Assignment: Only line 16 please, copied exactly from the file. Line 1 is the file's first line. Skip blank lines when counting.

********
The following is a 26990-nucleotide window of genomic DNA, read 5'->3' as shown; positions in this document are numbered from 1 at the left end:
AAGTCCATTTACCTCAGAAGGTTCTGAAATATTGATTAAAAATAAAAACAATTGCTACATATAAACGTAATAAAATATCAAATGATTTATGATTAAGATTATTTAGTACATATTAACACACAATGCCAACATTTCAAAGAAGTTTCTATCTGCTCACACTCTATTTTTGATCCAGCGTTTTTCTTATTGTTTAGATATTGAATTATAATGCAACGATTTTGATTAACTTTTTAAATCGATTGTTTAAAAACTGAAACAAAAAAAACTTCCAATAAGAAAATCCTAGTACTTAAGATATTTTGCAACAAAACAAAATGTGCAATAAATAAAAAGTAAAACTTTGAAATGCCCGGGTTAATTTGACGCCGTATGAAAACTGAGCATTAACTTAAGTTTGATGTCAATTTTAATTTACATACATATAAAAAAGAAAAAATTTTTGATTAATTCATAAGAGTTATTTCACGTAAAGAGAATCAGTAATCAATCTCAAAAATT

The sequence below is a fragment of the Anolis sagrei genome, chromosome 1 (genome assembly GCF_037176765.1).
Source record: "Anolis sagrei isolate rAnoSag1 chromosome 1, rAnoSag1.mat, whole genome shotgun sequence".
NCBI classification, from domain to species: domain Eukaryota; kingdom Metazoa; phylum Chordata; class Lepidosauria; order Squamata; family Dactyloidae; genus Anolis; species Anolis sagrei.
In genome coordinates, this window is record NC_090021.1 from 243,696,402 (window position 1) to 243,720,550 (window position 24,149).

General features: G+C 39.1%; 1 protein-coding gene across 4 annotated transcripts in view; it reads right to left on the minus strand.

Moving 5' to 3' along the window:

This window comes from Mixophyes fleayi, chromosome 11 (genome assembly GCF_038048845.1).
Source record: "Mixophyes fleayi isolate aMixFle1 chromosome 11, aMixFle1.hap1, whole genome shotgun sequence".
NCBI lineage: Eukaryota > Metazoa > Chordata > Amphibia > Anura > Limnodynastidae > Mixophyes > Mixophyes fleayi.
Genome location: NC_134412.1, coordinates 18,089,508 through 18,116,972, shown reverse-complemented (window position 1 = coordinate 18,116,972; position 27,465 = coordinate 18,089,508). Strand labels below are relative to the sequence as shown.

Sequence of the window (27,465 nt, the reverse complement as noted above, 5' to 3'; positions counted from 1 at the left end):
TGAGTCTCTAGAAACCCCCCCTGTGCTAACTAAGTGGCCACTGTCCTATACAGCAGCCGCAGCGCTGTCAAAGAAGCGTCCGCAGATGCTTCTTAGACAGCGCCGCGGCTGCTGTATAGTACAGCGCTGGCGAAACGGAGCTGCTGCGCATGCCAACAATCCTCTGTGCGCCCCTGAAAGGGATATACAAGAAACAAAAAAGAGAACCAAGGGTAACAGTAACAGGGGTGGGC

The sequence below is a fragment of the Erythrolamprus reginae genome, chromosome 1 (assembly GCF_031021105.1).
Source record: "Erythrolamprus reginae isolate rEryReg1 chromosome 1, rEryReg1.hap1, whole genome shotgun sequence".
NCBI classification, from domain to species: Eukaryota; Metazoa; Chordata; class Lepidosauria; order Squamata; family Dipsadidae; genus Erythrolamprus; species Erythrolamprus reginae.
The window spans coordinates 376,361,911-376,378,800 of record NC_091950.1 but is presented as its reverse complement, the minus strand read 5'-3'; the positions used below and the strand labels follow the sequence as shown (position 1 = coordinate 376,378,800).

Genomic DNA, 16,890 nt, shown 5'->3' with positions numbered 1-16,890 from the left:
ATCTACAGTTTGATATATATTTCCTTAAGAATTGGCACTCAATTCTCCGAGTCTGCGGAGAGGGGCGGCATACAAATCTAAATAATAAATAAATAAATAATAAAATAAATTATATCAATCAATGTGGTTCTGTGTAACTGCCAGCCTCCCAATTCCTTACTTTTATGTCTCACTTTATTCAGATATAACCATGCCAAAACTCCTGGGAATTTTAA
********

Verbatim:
Source record: "Erythrolamprus reginae isolate rEryReg1 chromosome 1, rEryReg1.hap1, whole genome shotgun sequence".